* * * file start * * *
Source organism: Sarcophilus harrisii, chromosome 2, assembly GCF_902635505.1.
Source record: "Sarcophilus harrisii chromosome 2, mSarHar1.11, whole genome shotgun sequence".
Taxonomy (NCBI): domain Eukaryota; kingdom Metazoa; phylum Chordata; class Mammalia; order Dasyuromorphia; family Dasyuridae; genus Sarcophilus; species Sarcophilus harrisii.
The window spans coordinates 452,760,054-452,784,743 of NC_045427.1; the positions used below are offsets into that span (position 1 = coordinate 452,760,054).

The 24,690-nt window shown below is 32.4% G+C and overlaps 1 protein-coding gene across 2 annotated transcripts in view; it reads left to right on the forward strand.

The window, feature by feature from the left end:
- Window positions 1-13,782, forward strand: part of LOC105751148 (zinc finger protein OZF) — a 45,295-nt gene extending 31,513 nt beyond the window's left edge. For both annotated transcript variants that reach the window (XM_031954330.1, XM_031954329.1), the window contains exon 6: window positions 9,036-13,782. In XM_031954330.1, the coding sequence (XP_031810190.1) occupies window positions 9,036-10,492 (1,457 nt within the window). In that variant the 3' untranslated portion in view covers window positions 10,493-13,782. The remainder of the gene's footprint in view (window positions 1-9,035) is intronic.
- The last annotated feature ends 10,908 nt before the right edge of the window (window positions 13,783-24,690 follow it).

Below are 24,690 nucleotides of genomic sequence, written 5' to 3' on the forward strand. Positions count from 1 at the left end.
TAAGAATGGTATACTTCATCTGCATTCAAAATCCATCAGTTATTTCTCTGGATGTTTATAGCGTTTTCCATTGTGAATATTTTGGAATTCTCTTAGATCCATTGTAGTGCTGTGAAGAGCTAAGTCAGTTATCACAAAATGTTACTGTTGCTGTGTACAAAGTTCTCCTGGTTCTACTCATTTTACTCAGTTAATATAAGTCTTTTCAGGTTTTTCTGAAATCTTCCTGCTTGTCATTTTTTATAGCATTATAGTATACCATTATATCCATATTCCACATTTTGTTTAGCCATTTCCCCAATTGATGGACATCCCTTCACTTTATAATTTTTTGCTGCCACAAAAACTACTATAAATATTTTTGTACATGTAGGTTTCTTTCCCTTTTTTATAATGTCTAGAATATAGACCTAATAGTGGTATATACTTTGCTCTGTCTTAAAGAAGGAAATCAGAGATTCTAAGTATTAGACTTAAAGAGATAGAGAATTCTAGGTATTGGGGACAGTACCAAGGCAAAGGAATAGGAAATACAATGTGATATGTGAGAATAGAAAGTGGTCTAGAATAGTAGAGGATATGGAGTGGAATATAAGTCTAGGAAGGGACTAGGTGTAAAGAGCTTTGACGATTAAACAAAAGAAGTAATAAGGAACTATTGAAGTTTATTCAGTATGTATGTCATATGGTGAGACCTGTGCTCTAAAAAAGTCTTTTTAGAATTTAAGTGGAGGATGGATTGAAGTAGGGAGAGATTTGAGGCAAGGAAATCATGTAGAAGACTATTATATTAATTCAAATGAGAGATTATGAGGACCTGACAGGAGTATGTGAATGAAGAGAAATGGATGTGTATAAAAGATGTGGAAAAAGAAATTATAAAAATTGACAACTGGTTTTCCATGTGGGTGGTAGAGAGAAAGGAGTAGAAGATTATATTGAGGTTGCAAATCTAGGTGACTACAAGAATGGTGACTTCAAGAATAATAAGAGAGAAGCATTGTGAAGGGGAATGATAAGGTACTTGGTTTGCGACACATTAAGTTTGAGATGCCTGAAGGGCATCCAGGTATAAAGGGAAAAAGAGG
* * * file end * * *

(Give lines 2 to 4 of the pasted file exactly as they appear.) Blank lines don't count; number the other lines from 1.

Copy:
Source record: "Sarcophilus harrisii chromosome 2, mSarHar1.11, whole genome shotgun sequence".
Taxonomy (NCBI): domain Eukaryota; kingdom Metazoa; phylum Chordata; class Mammalia; order Dasyuromorphia; family Dasyuridae; genus Sarcophilus; species Sarcophilus harrisii.
The window spans coordinates 452,760,054-452,784,743 of NC_045427.1; the positions used below are offsets into that span (position 1 = coordinate 452,760,054).